Residential Development Proposed for 1225 S Indiana Avenue in South Loop

A new residential development is in the proposal phase for 1225 S Indiana Avenue in South Loop. The privately-funded project, dubbed Parkway Residences, will replace a vacant grass lot with a five-story building containing 100 for-rent dwelling units. In collaboration with unknown developer, 2RZ Architecture has envisioned the low-rise structure to include landscaped terraces, a club room, a fitness room, a sprawling rooftop terrace, and an accompanying public park. The heavily landscaped grounds have been conceived by the landscape architecture firm Blue Stem Design.

Parkside Residences

Parkway Residences. Rendering 2RZ Architecture

Floor Plans for Parkway Residences by 2RZ Architecture

According to the PD application, the building will have a total floor area of 91,000 square feet of leasable space and a maximum height of 70 feet. The unit mix will include 60 one-bedrooms (656 sq ft average), 13 two-bedrooms (963 sq ft average), 12 three-bedrooms (1,339 sq ft average), 13 three-bed duplexes (1,366 sq ft average), and two four-bed duplexes (2,089 sq ft average). As for affordable options, the current number of planned on-site residences has not been revealed. Meanwhile, the 52 parking spaces will be located within the basement level, with access from E 13th Street. Meanwhile, there will be a bike room with 100 spaces on ground level.

1225 S Indiana Avenue

1225 S Indiana Avenue. Context plan by 2RZ Architecture

The design of the building aims to complement the existing context while allowing for a pedestrian-friendly streetscape. The facade will be clad in a variety of brick, metal panels, cast stone, and glass materials, with projecting bays and balconies for added visual interest along the exterior.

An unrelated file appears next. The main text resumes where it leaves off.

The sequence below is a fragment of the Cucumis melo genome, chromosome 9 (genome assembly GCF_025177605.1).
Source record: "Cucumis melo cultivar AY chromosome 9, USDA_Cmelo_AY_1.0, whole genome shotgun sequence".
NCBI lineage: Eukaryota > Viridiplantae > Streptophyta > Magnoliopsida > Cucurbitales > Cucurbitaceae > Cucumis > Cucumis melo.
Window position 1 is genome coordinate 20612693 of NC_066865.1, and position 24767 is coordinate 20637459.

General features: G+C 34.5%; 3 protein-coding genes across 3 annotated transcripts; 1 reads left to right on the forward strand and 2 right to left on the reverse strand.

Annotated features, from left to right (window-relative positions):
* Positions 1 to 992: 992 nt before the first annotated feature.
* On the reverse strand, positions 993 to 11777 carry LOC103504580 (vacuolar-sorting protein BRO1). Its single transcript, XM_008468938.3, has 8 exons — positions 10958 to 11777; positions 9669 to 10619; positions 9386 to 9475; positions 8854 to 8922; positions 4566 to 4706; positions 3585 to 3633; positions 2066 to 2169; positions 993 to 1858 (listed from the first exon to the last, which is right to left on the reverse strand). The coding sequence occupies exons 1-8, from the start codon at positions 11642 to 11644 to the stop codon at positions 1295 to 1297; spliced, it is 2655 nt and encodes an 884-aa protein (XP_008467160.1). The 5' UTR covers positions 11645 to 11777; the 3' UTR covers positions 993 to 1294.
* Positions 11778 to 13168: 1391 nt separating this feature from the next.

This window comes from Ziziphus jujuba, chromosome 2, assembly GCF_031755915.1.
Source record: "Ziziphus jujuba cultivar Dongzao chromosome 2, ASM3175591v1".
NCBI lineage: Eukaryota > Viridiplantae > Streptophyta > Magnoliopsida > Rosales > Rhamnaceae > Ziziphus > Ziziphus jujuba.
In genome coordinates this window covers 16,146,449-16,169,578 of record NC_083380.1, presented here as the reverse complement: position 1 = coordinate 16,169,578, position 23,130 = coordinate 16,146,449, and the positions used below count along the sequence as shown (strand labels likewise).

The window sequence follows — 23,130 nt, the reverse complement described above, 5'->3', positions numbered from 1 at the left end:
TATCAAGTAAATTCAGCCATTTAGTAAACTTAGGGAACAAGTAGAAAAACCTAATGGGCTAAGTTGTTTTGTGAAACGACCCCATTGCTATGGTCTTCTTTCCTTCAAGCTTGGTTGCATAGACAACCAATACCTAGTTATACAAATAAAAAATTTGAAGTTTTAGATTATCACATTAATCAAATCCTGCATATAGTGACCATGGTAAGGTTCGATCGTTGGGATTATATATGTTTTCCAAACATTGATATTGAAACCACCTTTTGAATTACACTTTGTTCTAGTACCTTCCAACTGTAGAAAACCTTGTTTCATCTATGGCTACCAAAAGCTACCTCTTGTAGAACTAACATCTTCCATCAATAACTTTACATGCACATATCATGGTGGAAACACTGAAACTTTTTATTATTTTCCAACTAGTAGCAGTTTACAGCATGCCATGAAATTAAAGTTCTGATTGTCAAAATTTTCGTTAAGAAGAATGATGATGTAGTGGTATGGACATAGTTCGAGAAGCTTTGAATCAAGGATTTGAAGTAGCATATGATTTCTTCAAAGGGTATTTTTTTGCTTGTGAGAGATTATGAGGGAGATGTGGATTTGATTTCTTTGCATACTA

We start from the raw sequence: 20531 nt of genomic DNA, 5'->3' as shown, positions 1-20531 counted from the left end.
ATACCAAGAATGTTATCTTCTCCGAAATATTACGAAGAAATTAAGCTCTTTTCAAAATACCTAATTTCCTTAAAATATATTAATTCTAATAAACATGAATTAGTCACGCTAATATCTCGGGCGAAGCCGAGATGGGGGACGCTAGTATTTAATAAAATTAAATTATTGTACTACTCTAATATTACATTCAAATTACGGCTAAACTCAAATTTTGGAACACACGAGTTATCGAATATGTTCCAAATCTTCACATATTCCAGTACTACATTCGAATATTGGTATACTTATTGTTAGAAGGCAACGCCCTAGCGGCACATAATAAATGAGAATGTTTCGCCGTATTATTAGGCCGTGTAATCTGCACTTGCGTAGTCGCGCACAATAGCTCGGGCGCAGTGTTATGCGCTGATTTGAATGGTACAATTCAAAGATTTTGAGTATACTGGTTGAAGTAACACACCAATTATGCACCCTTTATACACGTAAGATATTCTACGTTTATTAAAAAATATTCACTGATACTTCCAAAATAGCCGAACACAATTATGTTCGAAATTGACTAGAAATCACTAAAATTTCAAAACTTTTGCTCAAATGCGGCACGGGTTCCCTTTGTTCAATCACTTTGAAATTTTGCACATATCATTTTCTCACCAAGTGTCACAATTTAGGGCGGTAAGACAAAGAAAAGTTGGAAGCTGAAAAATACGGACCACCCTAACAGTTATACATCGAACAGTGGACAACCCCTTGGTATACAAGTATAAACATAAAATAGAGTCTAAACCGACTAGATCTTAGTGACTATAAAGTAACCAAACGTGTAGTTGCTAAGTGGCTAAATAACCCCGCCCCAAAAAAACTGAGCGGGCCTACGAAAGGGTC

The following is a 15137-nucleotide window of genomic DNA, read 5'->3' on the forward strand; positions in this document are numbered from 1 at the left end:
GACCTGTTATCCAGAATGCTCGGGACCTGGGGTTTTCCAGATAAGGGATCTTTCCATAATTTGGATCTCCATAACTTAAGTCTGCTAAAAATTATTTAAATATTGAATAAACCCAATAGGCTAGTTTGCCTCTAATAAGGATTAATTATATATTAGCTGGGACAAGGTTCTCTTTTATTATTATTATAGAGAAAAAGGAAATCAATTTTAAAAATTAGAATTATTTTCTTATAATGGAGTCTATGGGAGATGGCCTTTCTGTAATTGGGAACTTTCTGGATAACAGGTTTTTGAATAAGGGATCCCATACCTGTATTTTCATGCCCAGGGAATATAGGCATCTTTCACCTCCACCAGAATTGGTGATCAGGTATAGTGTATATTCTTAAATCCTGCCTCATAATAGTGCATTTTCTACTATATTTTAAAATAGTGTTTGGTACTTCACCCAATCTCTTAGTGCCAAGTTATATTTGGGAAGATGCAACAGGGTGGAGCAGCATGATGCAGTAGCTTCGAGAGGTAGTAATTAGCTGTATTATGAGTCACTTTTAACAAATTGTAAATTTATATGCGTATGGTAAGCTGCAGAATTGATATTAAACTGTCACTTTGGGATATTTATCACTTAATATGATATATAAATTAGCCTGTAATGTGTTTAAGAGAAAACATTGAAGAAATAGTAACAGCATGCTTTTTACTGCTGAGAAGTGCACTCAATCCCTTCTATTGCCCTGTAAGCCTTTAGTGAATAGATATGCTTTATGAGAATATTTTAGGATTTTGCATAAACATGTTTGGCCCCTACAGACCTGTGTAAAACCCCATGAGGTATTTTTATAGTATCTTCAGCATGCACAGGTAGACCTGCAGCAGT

Parkway Residences

Parkway Residences. Rendering by 2RZ Architecture

Floor plans by 2RZ Architecture

Floor plans by 2RZ Architecture

The project is located in a prime location in South Loop, close to a broad range of amenities. The site is within walking distance of Grant Park, Museum Campus, Soldier Field, McCormick Place, and Lake Michigan. Future residents will also find various nearby bus Routes 1, 2, 3, 4, X4, 6, 12, 18, 26, 28, 29, 62, 146, and 192. There are also multiple rail options, such as the Red, Green, and Orange CTA lines three blocks west at Roosevelt Station, along with the Metra located just to the north.

Parkway Residences

Parkway Residences. Rendering by 2RZ Architecture

The development was originally proposed summer 2022 and most recently discussed on March 16 at a town hall meeting for Alderman Dowell. The application can be viewed here. Plans will still need to be approved by the Plan Commission and City Council before work can begin, though the construction timeline itself would span 14-16 months, according to an article by Block Club Chicago.

Subscribe to YIMBY’s daily e-mail

Follow YIMBYgram for real-time photo updates
Like YIMBY on Facebook
Follow YIMBY’s Twitter for the latest in YIMBYnews


31 Comments on "Residential Development Proposed for 1225 S Indiana Avenue in South Loop"

  1. garbage low density development that should be in bronzeville/hyde park/woodlawn instead on a prime spot in the south loop. I wish Chicago property values were valued like the coast so we wouldn’t deal with stuff like this.

    No way a developer would propose this in Manhattan or Brooklyn

    • Midwest Blade | March 26, 2023 at 9:28 am | Reply

      Good design, wrong location.

      Views, everyone in the city including alderman will tell you views are not protected. Don’t expect an empty lot will be empty forever.

    • The relative affordability of Chicago is a strength and not something to bemoan because it means things are more balanced.

      Also careful what you wish for. Higher land values means unaffordable rents in these high rise areas for all but the wealthy. How boring would that be.

      • Thank you Jim for pointing out what should be an obvious attribute of living in Chicago. Some people who frequently post here raving about New York have apparently never lived there. Thank god for Chicago.